Despite having been vetoed by Donald Trump, the 2020 William M. (Mac) Thornberry National Defense Authorization Act (NDAA) has now become law after the United States Senate joined the U.S. House in overriding Donald Trump’s veto by an extremely lopsided margin of eighty-one to thirteen.
The NDAA, as its name suggests, is the vehicle that Congress uses to make military and defense appropriations. It is one of the few recurring pieces of legislation that still typically receives broad bipartisan support from members of Congress, who tend to be extremely affluent (about one in two members of Congress are millionaires) and supportive of ever-bigger budgets for the Pentagon.
The bill has provisions in it that Donald Trump does not like, including one secured by Senator Elizabeth Warren that gets the ball rolling on renaming all the military bases absurdly named for traitorous Confederate generals.
Consideration of the veto override had been held up by Senator Bernie Sanders (I‑Vermont), who has been demanding the Senate pass legislation to authorize $2,000 direct payments for Americans for COVID-19 relief.
All of the Democrats in the Senate support voting on the legislation to authorize the $2,000 payments, but most Democrats were unwilling to risk the veto override not getting done before the current Congress is forced to adjourn on Sunday.
“I just took to the floor again to demand a vote on $2,000 survival checks,” said Senate Democratic Leader Chuck Schumer on Twitter after the successful override, keeping the focus on Democrats’ COVID-19 relief efforts.
“Senator Thune (R‑SD) objected. Senator Sanders again demanded a vote on $2000 checks— and then on Senator McConnell’s own bill. Senator Cornyn objected (R‑TX) for Senator Toomey (R‑PA). Democrats will not stop fighting.”
The roll call from the Pacific Northwest was as follows:
Voting To Override Trump’s Veto: Democratic Senators Patty Murray and Maria Cantwell (WA), Jon Tester (MT); Republican Senators Jim Risch and Mike Crapo (ID), Steve Daines (MT), Lisa Murkowski and Dan Sullivan (AK)
Voting To Sustain Trump’s Veto: Democratic Senators Ron Wyden and Jeff Merkley (OR)
The other eleven senators who voted nay were Cory Booker (New Jersey), Mike Braun (Indiana), Tom Cotton (Arkansas), Ted Cruz (Texas), Josh Hawley (Missouri), John Kennedy (Louisiana), Mike Lee (Utah), Ed Markey and Elizabeth Warren (Massachusetts), Rand Paul (Kentucky), and Bernie Sanders (Vermont).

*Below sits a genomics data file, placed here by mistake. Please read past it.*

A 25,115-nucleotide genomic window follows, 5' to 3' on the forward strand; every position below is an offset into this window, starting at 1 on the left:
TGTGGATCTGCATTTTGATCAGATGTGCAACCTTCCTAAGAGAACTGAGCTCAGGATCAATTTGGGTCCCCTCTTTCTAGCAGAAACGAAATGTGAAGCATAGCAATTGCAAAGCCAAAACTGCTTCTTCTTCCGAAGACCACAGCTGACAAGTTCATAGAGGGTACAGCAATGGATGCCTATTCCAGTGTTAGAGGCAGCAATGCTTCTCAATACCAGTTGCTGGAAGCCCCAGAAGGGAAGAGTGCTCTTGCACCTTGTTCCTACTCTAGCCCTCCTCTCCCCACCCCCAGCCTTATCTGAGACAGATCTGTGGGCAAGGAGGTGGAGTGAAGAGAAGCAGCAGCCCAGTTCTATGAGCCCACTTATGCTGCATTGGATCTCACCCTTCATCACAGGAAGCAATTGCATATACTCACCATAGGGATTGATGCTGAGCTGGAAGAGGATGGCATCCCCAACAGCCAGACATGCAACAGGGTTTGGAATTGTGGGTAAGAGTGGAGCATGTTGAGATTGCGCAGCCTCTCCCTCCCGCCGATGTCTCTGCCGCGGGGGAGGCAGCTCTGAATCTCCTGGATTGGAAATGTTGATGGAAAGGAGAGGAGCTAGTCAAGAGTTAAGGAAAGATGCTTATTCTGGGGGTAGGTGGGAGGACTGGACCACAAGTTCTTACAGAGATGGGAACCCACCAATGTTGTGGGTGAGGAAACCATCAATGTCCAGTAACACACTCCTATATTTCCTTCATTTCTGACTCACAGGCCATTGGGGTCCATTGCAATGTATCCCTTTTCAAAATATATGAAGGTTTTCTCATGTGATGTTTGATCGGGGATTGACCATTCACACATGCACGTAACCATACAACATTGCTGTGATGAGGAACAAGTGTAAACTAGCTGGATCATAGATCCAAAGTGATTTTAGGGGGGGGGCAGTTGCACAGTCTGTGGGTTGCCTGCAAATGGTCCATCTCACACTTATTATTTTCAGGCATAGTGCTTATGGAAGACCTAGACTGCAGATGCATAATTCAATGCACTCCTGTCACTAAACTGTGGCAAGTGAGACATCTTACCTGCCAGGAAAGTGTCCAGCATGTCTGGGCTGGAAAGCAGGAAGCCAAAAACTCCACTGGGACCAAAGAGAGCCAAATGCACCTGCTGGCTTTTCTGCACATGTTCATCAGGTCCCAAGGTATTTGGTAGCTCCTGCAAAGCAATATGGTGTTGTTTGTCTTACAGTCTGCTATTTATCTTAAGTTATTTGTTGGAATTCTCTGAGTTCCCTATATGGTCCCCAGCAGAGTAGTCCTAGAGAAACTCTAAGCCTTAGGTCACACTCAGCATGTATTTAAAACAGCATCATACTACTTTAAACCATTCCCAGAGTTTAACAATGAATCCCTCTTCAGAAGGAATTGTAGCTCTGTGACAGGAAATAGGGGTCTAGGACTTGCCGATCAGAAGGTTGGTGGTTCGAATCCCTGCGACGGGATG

Kelly Loeffler and David Perdue of Georgia, who are fighting for their political lives in a pair of runoff elections that will conclude on January 5th, did not vote. Neither did Republicans Cory Gardner (Colorado), Lindsey Graham (South Carolina) or Ben Sasse (Nebraska). Doug Jones of Alabama also missed the vote.
The bill authorizes appropriations to DOD for
- Procurement, including aircraft, weapons and tracked combat vehicles, shipbuilding and conversion, and missiles;
- Research, Development, Test, and Evaluation;
- Operation and Maintenance;
- Working Capital Funds;
- Chemical Agents and Munitions Destruction;
- Drug Interdiction and Counter-Drug Activities;
- the Defense Inspector General;
- the National Defense Sealift Fund;
- the Defense Health Program;
- the Armed Forces Retirement Home;
- the Space Force;
- Overseas Contingency Operations; and
- Military Construction.
The bill also authorizes the FY2021 personnel strengths for active duty and reserve forces and sets forth policies regarding
- military personnel;
- acquisition policy and management;
- international programs;
- National Guard and Reserve Force facilities;
- compensation and other personnel benefits;
- health care;
- matters relating to COVID-19 (i.e., coronavirus disease 2019);
- DOD organization and management;
- civilian personnel matters;
- matters relating to foreign nations; and
- strategic programs, cyber, and intelligence matters.
The bill authorizes appropriations for base realignment and closure activities, and maritime matters.
The bill authorizes appropriations and sets forth policies for Department of Energy national security programs, including the National Nuclear Security Administration and the Defense Nuclear Facilities Safety Board.
The bill also sets forth policies regarding certain federal activities related to artificial intelligence, including implementation by the President of a National Artificial Intelligence Initiative to support research and development, education, and training programs.
The United States Senate is rarely in session on New Year’s Day, but Trump’s veto forced Mitch McConnell (who loves big government, as long as it’s a certain kind of big government) to schedule a special holiday session in order to get the NDAA approved as one of the chamber’s final acts of the current Congress.
H.R. 6395 is the first bill to have been implemented by Congress over the objections of Donald Trump through a veto override.